China threatens 25% tariffs on imports from EU and US automakers

According to the media outlet Automotive News Europe, China plans to retaliate against the tariff hike from the Biden Administration, and a similar plan from the EU is expected within the coming weeks. China is considering elevating these duties from 15% to 25%

Elevated tariffs from Chinese customs could impact US and EU automakers, exacerbating already strained international trade relations. These reviewed levies would affect cars with a combustion engine with a minimum displacement of 2.5 liters.

According to the World Trade Organization ruling, China is entitled to impose a tariff as high as 25% on these vehicles. However, the nation has also threatened to go one step further and impose heavier duties on other products, such as wine, illustrating the acceleration of trade tensions.

A resolute counteraction

China is preparing an answer as the EU nears a crucial deadline (set by the former) to release the results of its investigation into imported battery electric vehicles and alleged unfair subsidies. The EU has until early June to determine whether it will impose tariffs on Chinese products.

Despite these threats, the European Union has remained resolute until now. Brussels is determined to counteract Chinese subsidies and overcapacity with a conclusion to its EV probe, signaling a firm stance against Beijing.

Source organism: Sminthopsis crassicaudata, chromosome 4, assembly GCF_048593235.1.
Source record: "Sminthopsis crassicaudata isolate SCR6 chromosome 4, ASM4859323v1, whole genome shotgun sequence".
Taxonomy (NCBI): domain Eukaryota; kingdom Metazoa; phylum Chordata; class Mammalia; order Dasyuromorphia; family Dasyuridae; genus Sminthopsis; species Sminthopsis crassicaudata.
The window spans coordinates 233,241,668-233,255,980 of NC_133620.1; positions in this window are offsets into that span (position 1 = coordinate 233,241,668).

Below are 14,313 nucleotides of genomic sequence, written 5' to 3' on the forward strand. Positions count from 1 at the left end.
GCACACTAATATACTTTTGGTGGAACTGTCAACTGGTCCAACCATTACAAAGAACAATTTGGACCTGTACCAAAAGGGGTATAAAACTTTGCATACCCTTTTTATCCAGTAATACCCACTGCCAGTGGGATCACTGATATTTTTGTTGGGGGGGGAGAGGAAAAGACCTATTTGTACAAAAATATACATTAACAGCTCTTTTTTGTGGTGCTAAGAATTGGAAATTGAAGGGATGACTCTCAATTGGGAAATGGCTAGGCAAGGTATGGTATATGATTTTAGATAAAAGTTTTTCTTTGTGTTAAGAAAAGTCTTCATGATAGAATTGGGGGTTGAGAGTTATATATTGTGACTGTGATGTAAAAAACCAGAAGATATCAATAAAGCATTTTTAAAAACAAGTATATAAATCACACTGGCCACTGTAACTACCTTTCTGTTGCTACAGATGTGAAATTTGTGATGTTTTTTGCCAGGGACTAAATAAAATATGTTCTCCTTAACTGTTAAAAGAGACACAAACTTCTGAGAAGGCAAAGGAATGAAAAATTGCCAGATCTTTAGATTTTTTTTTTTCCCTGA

These actions are hardly supported by German automakers and some others, for whom the Chinese marketplace is a nexus for their largest trade region worldwide. Tesla and Volkswagen join Mercedes and BMW in taking a moderate stance.

In a message on social media, Arno Antlitz, the auto group’s CFO, stressed the need for European manufacturers to cut costs to remain competitive with Chinese counterparts as an alternative. He suggested that European manufacturers use the next two to three years to enhance their competitiveness, questioning the long-term effectiveness of the current tariff discussions.

Also, the two ‘French’ car makers, Renault and Stellantis, are changing their attitude towards the problem. Where they were fierce advocates of heightening the EU’s import tariffs initially, they are now opposed to EU interference.

The solar panel scenario

This debate shows a strong divide between industry captains and politicians. Enterprise Minister of Italy Adolfo Urso, speaking at the Trento Festival of Economics last week, reiterated the need for Europe to follow the US’s example by raising duties on certain Chinese products, particularly electric cars, to the same high level. The US imposed 102.5% instead of the current 10% in the EU. Urso warned that without such measures, European industry could face a severe economic downturn.

As the world’s largest electric vehicle producer, China is concerned about potential tariffs from its trade partners. Again, according to the West, it seeks to cool off the overcapacity in its home market. “The world cannot absorb China’s surplus production,” Commission President Ursula von der Leyen said following a meeting with Chinese leader Xi Jinping in Paris earlier this month.

However, there’s discussion about the size of the Chinese overcapacity behemoth. As an example, considering China’s population is over 27 times larger than South Korea’s, its electric vehicle production is approximately eight times less per capita than that of its Asian neighbor. But European politicians fear a similar scenario to the solar panel industry, where a dominating 80% nowadays is in Chinese hands.


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